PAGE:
- Feeling sick (nausea)
- Being sick (vomiting)
However, these side effects usually go away after a few days or weeks of taking Saxenda.
Common side effects of Saxenda affect up to 1 in 10 people, and include:
- Problems affecting the stomach and intestines - such as indigestion (dyspepsia), inflammation in the lining of the stomach (gastritis), stomach discomfort, upper stomach pain, heartburn, feeling bloated, wind (flatulence), belching and dry mouth.
- Feeling weak or tired
- Changed sense of taste
- Difficulty sleeping (insomnia) - this usually occurs in the first 3 months of treatment
- Injection site reactions (such as bruising, pain, irritation, itching and rash)
- Low blood sugar (hypoglycaemia) - the warning signs of low blood sugar may come on suddenly and can include: cold sweat, cool pale skin, headache, fast heartbeat, feeling sick, feeling very hungry, changes in vision, feeling sleepy, feeling weak, being nervous, being anxious, confusion, difficulty concentrating and shaking (tremor). Your doctor will tell you how to treat low blood sugar and what to do if you notice these warning signs
- Increase of pancreatic enzymes, such as lipase and amylase.
If you experience any of these side effects, talk to your doctor or nurse who will be able to advise you. For more information about other, less common side effects of Saxenda please see the Saxenda Patient Information Leaflet.
If you get symptoms such as breathing problems, swelling of the face and throat and a fast heartbeat after taking Saxenda, see a doctor immediately.
You Should Not Take Saxenda if...
Saxenda can interact negatively with some other medications, so it’s important to tell your doctor if you are taking any other drugs before they prescribe Saxenda. It’s particularly important to inform your doctor if you’re currently taking:
- Any other, oral anticoagulants
- Diabetic medication that falls into the sulfonylurea category
This will allow the doctor to conduct a thorough assessment of your needs while taking Saxenda.
Can you Drink Alcohol While Taking Saxenda??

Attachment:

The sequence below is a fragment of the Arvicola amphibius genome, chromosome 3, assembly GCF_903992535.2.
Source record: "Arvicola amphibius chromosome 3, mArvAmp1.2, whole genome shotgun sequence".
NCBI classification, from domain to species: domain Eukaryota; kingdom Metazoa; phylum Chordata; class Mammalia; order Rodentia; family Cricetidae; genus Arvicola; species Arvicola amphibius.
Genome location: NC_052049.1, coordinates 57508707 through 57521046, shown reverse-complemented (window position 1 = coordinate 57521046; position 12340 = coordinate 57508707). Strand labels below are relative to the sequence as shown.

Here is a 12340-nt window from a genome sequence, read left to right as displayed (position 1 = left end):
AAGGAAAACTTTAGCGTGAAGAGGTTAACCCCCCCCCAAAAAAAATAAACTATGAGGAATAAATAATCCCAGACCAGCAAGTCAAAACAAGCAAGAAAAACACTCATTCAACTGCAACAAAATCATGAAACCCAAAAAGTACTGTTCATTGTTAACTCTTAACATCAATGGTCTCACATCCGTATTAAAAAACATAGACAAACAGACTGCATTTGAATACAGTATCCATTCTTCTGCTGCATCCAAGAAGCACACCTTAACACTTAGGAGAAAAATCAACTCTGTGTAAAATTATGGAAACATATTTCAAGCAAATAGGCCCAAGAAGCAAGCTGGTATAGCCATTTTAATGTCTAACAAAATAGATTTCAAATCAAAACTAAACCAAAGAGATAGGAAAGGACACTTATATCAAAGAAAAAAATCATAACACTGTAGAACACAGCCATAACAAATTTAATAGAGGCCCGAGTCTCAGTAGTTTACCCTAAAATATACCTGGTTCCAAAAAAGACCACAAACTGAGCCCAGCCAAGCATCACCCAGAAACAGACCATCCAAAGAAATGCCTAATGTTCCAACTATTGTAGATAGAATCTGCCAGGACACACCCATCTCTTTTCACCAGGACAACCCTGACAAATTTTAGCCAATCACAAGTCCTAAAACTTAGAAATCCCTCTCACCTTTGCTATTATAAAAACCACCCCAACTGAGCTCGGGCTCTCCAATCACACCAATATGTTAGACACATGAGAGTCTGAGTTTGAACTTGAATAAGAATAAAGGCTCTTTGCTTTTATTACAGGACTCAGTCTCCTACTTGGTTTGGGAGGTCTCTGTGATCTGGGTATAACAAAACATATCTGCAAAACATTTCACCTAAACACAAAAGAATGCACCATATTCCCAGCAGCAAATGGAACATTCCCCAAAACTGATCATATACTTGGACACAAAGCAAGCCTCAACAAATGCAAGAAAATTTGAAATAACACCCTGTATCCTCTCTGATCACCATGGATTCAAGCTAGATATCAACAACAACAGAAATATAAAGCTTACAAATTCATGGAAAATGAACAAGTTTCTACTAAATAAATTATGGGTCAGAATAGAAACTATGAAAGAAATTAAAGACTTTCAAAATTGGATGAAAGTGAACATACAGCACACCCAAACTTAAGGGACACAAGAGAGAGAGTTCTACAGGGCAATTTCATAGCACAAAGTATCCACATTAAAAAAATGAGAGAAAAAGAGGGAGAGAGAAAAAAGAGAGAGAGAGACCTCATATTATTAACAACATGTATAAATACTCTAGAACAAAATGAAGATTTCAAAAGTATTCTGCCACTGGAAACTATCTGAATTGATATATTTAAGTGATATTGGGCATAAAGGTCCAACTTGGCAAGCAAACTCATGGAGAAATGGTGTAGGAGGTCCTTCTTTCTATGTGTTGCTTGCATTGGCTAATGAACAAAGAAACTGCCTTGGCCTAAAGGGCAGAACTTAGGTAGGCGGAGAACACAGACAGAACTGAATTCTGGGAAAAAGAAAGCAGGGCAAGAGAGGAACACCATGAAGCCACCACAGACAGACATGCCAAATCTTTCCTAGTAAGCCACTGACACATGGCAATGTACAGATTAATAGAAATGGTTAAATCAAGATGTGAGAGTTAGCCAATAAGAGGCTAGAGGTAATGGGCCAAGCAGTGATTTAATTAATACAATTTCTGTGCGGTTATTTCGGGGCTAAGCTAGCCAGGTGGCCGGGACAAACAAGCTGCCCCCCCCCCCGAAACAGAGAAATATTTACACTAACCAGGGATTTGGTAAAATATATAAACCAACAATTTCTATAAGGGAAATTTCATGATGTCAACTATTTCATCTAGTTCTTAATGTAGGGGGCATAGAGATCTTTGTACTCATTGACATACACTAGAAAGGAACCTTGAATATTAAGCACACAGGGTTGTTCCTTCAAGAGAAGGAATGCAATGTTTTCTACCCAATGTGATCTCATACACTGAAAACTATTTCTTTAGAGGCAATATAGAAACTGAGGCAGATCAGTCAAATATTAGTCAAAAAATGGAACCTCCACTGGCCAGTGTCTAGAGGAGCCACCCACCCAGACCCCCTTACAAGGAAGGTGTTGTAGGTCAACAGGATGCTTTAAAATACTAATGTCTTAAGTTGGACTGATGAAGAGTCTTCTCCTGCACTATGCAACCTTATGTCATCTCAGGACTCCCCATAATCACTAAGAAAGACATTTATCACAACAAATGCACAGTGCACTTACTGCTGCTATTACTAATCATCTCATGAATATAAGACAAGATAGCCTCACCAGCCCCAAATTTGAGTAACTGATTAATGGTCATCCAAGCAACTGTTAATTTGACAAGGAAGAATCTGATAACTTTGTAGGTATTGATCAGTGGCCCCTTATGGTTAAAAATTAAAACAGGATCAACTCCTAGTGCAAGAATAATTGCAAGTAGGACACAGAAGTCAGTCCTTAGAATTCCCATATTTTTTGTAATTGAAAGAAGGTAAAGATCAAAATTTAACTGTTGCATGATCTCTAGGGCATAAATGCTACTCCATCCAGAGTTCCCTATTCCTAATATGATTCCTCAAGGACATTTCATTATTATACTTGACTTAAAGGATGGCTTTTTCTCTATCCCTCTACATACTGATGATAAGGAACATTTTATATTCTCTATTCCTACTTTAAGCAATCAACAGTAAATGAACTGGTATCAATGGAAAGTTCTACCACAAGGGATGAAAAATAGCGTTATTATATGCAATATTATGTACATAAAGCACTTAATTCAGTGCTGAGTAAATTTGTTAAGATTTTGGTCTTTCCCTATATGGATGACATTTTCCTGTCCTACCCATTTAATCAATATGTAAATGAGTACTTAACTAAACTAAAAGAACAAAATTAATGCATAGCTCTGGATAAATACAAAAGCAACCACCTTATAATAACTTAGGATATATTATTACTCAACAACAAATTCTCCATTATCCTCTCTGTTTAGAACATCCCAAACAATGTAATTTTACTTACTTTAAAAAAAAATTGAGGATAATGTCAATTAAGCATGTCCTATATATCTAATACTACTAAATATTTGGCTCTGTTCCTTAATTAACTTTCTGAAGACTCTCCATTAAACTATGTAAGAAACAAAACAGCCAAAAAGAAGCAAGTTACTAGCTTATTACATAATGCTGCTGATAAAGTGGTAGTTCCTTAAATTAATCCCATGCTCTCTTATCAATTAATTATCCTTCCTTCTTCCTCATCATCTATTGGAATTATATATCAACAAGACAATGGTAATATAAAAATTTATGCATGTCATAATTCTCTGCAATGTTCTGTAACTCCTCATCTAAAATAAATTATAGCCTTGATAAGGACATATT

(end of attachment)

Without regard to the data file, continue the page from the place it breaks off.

This depends on your individual circumstances. If you’re currently taking Saxenda, it’s important that you speak with your doctor before drinking alcohol to see what they recommend. Always follow the directions given to you by your doctor.
If you are diabetic, it’s likely that you will be advised to avoid heavy alcohol use as this can have an effect on blood glucose levels and could cause hypoglycemia (low blood sugar) and hyperglycemia (high blood sugar).
Either way, it’s important that you talk to your doctor about anything you’re unsure of, as they will understand your needs and therefore be able to give you the most relevant and accurate advice.
How long can you continue taking Saxenda?
Alongside Saxenda, your doctor will likely recommend a diet plan and exercise regime to encourage weight loss. It’s important to follow these suggestions in order to maximise your overall weight loss. After 12 weeks of using Saxenda, you will have to be assessed by a doctor. They will then be able to determine the effectiveness of the treatment and decide whether or not you should continue using Saxenda.
If at the 12 week (3 month) assessment, you have lost at least 5% of your body weight then you should be able to continue using Saxenda. However, if at the assessment you have no lost at least 5% of your initial starting weight, or the doctor feels the treatment is not suitable for you, then it’s likely that you will be advised to discontinue your use of the medication.
Either way, it’s important that you always consult your doctor before continuing or discontinuing Saxenda at this point. As they will also need to assess the other ways in which the medication affects you.
If at any point during your treatment, you experience severe pain in the upper abdomen, your back or your right shoulder, you should stop taking Saxenda and contact a doctor immediately.
Advice on Addiction and Medication Restrictions
If you are at all worried or concerned about an addiction to any type of medication, we urge you to speak to a professional for help and advice. Below are links to organisation that can help.